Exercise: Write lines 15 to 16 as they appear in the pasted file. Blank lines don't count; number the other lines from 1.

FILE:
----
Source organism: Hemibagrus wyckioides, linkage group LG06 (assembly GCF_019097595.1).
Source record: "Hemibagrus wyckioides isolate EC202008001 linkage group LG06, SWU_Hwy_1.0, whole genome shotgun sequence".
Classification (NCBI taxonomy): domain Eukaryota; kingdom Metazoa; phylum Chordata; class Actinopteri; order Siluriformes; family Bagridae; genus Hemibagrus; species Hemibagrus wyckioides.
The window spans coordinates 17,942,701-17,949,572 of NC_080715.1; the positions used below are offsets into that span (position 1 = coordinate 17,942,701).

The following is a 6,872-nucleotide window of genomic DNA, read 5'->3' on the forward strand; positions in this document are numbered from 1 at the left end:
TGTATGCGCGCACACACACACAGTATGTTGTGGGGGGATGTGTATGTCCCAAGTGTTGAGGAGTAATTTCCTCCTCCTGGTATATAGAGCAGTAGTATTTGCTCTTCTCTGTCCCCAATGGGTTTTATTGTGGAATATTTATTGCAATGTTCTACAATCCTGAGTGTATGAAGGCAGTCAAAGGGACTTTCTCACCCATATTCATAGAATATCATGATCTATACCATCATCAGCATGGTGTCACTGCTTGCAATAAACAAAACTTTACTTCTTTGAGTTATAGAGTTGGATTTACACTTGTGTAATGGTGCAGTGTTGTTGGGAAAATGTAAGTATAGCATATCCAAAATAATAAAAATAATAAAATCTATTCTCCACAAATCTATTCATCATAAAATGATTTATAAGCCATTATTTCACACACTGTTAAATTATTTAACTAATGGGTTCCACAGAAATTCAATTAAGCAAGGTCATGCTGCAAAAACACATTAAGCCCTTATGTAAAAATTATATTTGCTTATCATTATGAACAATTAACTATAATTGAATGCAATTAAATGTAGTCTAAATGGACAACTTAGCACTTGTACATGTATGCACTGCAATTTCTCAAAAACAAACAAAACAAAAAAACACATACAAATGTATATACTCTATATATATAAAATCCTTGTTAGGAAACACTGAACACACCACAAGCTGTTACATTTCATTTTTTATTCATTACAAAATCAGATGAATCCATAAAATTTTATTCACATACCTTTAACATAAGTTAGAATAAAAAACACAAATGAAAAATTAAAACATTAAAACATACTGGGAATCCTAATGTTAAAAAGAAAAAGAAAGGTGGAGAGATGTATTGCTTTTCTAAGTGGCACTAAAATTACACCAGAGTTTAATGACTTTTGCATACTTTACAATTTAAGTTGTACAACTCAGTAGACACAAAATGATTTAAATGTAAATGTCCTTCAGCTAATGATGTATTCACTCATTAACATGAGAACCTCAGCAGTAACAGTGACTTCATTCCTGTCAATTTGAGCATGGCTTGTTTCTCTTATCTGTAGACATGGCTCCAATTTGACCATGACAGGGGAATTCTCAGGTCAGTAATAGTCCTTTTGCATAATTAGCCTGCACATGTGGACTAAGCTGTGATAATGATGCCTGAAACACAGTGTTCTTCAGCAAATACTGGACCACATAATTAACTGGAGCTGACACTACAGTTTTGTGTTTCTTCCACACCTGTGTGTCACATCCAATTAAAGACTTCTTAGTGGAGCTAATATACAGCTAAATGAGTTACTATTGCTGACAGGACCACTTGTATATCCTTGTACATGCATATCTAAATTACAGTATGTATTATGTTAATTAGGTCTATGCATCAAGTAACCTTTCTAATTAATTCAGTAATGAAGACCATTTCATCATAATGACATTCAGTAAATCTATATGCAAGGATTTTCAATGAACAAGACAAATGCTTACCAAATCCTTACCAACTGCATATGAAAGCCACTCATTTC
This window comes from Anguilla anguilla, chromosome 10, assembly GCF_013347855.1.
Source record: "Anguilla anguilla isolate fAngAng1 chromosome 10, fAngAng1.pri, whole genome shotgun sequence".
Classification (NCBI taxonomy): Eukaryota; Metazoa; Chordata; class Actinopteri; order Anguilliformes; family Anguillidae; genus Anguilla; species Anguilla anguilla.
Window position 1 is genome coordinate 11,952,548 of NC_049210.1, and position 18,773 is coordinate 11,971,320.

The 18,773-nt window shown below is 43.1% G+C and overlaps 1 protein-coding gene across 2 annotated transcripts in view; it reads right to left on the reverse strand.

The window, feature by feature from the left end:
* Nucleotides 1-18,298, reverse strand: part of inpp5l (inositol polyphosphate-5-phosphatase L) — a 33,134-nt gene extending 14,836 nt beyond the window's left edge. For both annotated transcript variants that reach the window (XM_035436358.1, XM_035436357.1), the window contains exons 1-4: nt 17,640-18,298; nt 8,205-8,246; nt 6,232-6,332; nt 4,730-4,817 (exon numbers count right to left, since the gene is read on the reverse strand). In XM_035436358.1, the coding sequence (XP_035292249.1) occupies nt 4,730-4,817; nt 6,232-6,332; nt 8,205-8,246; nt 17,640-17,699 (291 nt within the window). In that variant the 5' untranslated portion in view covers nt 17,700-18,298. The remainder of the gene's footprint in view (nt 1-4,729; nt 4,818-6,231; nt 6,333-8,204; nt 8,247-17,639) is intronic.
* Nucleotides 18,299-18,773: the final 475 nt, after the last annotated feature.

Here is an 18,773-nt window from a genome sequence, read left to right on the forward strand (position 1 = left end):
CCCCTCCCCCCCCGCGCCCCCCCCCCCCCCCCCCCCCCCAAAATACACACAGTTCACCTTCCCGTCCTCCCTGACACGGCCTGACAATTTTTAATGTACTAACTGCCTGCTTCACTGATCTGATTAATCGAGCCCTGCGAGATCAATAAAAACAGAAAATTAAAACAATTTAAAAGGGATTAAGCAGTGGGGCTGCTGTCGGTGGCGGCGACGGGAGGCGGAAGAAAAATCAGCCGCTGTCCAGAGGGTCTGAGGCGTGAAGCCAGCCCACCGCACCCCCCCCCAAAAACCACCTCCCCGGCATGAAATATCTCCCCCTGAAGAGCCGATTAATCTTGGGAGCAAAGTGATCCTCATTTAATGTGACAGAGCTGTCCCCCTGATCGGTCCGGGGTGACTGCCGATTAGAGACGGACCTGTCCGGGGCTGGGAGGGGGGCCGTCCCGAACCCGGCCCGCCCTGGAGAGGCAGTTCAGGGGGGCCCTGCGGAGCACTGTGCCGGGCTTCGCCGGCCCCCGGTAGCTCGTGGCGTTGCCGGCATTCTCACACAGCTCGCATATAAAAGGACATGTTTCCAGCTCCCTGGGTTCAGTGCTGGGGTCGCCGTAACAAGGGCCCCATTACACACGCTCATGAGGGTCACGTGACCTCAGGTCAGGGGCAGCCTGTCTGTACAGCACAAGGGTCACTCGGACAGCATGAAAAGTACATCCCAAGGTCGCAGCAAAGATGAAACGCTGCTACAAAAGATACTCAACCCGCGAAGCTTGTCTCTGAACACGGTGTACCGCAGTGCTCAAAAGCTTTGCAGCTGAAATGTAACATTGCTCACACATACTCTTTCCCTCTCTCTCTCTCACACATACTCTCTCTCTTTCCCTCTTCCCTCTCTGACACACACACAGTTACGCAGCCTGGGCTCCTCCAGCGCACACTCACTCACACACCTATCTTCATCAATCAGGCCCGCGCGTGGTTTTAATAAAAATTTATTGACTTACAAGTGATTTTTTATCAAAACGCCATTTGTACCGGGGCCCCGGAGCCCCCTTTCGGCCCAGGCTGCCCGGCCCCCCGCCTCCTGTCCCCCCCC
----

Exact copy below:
Here is an 18,773-nt window from a genome sequence, read left to right on the forward strand (position 1 = left end):
CCCCTCCCCCCCCGCGCCCCCCCCCCCCCCCCCCCCCCCAAAATACACACAGTTCACCTTCCCGTCCTCCCTGACACGGCCTGACAATTTTTAATGTACTAACTGCCTGCTTCACTGATCTGATTAATCGAGCCCTGCGAGATCAATAAAAACAGAAAATTAAAACAATTTAAAAGGGATTAAGCAGTGGGGCTGCTGTCGGTGGCGGCGACGGGAGGCGGAAGAAAAATCAGCCGCTGTCCAGAGGGTCTGAGGCGTGAAGCCAGCCCACCGCACCCCCCCCCAAAAACCACCTCCCCGGCATGAAATATCTCCCCCTGAAGAGCCGATTAATCTTGGGAGCAAAGTGATCCTCATTTAATGTGACAGAGCTGTCCCCCTGATCGGTCCGGGGTGACTGCCGATTAGAGACGGACCTGTCCGGGGCTGGGAGGGGGGCCGTCCCGAACCCGGCCCGCCCTGGAGAGGCAGTTCAGGGGGGCCCTGCGGAGCACTGTGCCGGGCTTCGCCGGCCCCCGGTAGCTCGTGGCGTTGCCGGCATTCTCACACAGCTCGCATATAAAAGGACATGTTTCCAGCTCCCTGGGTTCAGTGCTGGGGTCGCCGTAACAAGGGCCCCATTACACACGCTCATGAGGGTCACGTGACCTCAGGTCAGGGGCAGCCTGTCTGTACAGCACAAGGGTCACTCGGACAGCATGAAAAGTACATCCCAAGGTCGCAGCAAAGATGAAACGCTGCTACAAAAGATACTCAACCCGCGAAGCTTGTCTCTGAACACGGTGTACCGCAGTGCTCAAAAGCTTTGCAGCTGAAATGTAACATTGCTCACACATACTCTTTCCCTCTCTCTCTCTCACACATACTCTCTCTCTTTCCCTCTTCCCTCTCTGACACACACACAGTTACGCAGCCTGGGCTCCTCCAGCGCACACTCACTCACACACCTATCTTCATCAATCAGGCCCGCGCGTGGTTTTAATAAAAATTTATTGACTTACAAGTGATTTTTTATCAAAACGCCATTTGTACCGGGGCCCCGGAGCCCCCTTTCGGCCCAGGCTGCCCGGCCCCCCGCCTCCTGTCCCCCCCC